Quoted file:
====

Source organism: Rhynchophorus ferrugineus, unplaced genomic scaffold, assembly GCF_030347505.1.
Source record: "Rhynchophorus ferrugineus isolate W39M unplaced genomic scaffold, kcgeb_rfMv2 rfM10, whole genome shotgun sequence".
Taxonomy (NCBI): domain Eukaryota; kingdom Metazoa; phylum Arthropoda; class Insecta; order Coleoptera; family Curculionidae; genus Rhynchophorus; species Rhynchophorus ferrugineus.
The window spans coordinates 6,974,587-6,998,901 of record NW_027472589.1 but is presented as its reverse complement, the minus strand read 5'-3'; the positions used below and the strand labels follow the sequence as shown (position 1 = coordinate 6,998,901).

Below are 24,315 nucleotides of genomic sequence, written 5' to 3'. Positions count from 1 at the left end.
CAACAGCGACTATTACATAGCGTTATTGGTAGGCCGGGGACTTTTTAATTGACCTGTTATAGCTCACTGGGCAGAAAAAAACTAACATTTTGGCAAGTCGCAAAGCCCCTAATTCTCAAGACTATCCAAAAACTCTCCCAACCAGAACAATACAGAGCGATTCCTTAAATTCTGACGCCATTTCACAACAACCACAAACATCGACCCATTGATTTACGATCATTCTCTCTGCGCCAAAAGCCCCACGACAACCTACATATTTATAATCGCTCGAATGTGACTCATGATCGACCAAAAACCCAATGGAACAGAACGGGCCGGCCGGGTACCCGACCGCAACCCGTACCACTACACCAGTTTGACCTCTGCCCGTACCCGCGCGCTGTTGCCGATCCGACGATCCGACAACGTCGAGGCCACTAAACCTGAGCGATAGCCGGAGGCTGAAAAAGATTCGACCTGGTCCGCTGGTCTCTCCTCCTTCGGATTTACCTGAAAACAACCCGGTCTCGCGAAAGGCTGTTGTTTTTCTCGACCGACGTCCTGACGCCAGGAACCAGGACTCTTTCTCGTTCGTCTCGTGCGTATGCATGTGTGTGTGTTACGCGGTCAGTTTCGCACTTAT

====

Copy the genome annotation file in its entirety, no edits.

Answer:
Source organism: Rhynchophorus ferrugineus, unplaced genomic scaffold, assembly GCF_030347505.1.
Source record: "Rhynchophorus ferrugineus isolate W39M unplaced genomic scaffold, kcgeb_rfMv2 rfM10, whole genome shotgun sequence".
Taxonomy (NCBI): domain Eukaryota; kingdom Metazoa; phylum Arthropoda; class Insecta; order Coleoptera; family Curculionidae; genus Rhynchophorus; species Rhynchophorus ferrugineus.
The window spans coordinates 6,974,587-6,998,901 of record NW_027472589.1 but is presented as its reverse complement, the minus strand read 5'-3'; the positions used below and the strand labels follow the sequence as shown (position 1 = coordinate 6,998,901).

Below are 24,315 nucleotides of genomic sequence, written 5' to 3'. Positions count from 1 at the left end.
CAACAGCGACTATTACATAGCGTTATTGGTAGGCCGGGGACTTTTTAATTGACCTGTTATAGCTCACTGGGCAGAAAAAAACTAACATTTTGGCAAGTCGCAAAGCCCCTAATTCTCAAGACTATCCAAAAACTCTCCCAACCAGAACAATACAGAGCGATTCCTTAAATTCTGACGCCATTTCACAACAACCACAAACATCGACCCATTGATTTACGATCATTCTCTCTGCGCCAAAAGCCCCACGACAACCTACATATTTATAATCGCTCGAATGTGACTCATGATCGACCAAAAACCCAATGGAACAGAACGGGCCGGCCGGGTACCCGACCGCAACCCGTACCACTACACCAGTTTGACCTCTGCCCGTACCCGCGCGCTGTTGCCGATCCGACGATCCGACAACGTCGAGGCCACTAAACCTGAGCGATAGCCGGAGGCTGAAAAAGATTCGACCTGGTCCGCTGGTCTCTCCTCCTTCGGATTTACCTGAAAACAACCCGGTCTCGCGAAAGGCTGTTGTTTTTCTCGACCGACGTCCTGACGCCAGGAACCAGGACTCTTTCTCGTTCGTCTCGTGCGTATGCATGTGTGTGTGTTACGCGGTCAGTTTCGCACTTAT